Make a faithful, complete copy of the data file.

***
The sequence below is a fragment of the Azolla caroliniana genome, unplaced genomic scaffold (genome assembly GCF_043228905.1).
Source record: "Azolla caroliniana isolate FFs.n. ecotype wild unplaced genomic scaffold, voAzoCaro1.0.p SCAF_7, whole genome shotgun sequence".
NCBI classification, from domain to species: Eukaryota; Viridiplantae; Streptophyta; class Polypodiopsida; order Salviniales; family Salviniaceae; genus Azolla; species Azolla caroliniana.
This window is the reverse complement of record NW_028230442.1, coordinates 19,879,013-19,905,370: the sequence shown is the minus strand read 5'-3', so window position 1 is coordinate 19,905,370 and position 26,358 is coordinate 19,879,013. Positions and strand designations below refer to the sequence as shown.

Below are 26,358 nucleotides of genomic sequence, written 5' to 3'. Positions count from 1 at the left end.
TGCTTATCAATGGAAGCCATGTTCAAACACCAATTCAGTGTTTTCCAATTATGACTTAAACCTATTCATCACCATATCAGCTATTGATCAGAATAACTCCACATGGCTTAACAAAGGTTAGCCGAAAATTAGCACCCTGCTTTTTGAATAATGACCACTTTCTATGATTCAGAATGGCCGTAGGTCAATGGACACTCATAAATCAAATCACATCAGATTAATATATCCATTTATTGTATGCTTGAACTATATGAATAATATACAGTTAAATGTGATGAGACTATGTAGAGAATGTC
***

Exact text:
The sequence below is a fragment of the Azolla caroliniana genome, unplaced genomic scaffold (genome assembly GCF_043228905.1).
Source record: "Azolla caroliniana isolate FFs.n. ecotype wild unplaced genomic scaffold, voAzoCaro1.0.p SCAF_7, whole genome shotgun sequence".
NCBI classification, from domain to species: Eukaryota; Viridiplantae; Streptophyta; class Polypodiopsida; order Salviniales; family Salviniaceae; genus Azolla; species Azolla caroliniana.
This window is the reverse complement of record NW_028230442.1, coordinates 19,879,013-19,905,370: the sequence shown is the minus strand read 5'-3', so window position 1 is coordinate 19,905,370 and position 26,358 is coordinate 19,879,013. Positions and strand designations below refer to the sequence as shown.

Below are 26,358 nucleotides of genomic sequence, written 5' to 3'. Positions count from 1 at the left end.
TGCTTATCAATGGAAGCCATGTTCAAACACCAATTCAGTGTTTTCCAATTATGACTTAAACCTATTCATCACCATATCAGCTATTGATCAGAATAACTCCACATGGCTTAACAAAGGTTAGCCGAAAATTAGCACCCTGCTTTTTGAATAATGACCACTTTCTATGATTCAGAATGGCCGTAGGTCAATGGACACTCATAAATCAAATCACATCAGATTAATATATCCATTTATTGTATGCTTGAACTATATGAATAATATACAGTTAAATGTGATGAGACTATGTAGAGAATGTC